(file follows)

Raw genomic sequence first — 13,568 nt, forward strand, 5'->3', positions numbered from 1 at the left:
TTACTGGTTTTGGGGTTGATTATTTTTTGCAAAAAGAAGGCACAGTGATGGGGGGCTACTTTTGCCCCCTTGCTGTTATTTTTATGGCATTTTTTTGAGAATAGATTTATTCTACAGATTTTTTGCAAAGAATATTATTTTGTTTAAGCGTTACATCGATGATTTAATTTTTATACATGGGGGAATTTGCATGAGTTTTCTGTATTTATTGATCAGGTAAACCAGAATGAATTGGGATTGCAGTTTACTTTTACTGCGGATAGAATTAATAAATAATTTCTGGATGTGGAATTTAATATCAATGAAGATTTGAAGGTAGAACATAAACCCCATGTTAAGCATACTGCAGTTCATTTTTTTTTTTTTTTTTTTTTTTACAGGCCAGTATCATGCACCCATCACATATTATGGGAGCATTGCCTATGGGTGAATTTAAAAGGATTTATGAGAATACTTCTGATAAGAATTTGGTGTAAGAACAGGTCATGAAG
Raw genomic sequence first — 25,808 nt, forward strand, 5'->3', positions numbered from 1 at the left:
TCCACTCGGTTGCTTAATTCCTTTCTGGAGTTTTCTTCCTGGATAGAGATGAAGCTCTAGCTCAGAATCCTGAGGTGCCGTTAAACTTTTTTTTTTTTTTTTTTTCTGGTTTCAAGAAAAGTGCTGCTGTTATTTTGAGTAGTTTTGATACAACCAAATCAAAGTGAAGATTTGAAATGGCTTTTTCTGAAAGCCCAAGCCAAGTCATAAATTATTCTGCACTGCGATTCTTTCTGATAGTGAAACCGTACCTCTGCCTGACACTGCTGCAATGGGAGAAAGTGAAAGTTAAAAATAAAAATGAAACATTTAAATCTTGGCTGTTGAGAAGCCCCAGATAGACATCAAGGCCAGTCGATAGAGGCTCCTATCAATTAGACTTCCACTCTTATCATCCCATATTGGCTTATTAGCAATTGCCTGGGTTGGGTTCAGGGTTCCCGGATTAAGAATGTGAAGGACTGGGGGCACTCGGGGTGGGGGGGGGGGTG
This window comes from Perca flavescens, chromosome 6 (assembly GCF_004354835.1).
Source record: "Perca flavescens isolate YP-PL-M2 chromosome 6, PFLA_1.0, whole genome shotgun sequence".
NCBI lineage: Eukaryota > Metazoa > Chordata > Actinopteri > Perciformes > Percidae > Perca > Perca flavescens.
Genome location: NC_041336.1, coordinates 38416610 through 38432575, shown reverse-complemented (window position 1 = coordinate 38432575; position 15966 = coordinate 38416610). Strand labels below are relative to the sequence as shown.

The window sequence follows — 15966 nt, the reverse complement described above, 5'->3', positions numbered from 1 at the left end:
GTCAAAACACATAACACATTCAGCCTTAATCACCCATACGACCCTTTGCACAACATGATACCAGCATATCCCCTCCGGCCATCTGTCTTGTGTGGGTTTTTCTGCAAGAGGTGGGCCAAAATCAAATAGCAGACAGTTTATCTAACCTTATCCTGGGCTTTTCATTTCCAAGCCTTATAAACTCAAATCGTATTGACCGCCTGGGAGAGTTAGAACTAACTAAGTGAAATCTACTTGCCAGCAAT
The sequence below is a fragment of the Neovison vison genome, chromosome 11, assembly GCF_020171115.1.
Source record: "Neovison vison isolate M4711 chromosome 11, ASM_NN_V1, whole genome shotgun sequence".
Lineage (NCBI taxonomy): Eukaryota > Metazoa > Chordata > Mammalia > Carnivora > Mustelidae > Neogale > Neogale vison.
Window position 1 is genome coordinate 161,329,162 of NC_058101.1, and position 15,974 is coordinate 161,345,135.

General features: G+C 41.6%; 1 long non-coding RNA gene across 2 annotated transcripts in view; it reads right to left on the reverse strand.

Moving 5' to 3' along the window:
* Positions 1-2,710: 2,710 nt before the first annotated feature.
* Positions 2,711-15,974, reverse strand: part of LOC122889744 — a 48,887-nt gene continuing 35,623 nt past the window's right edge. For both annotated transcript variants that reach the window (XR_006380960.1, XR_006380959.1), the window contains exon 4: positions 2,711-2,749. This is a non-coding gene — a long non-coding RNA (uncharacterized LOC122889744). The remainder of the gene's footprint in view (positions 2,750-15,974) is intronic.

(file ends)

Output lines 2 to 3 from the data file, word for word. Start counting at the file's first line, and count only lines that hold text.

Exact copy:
TTACTGGTTTTGGGGTTGATTATTTTTTGCAAAAAGAAGGCACAGTGATGGGGGGCTACTTTTGCCCCCTTGCTGTTATTTTTATGGCATTTTTTTGAGAATAGATTTATTCTACAGATTTTTTGCAAAGAATATTATTTTGTTTAAGCGTTACATCGATGATTTAATTTTTATACATGGGGGAATTTGCATGAGTTTTCTGTATTTATTGATCAGGTAAACCAGAATGAATTGGGATTGCAGTTTACTTTTACTGCGGATAGAATTAATAAATAATTTCTGGATGTGGAATTTAATATCAATGAAGATTTGAAGGTAGAACATAAACCCCATGTTAAGCATACTGCAGTTCATTTTTTTTTTTTTTTTTTTTTTTACAGGCCAGTATCATGCACCCATCACATATTATGGGAGCATTGCCTATGGGTGAATTTAAAAGGATTTATGAGAATACTTCTGATAAGAATTTGGTGTAAGAACAGGTCATGAAG
Raw genomic sequence first — 25,808 nt, forward strand, 5'->3', positions numbered from 1 at the left: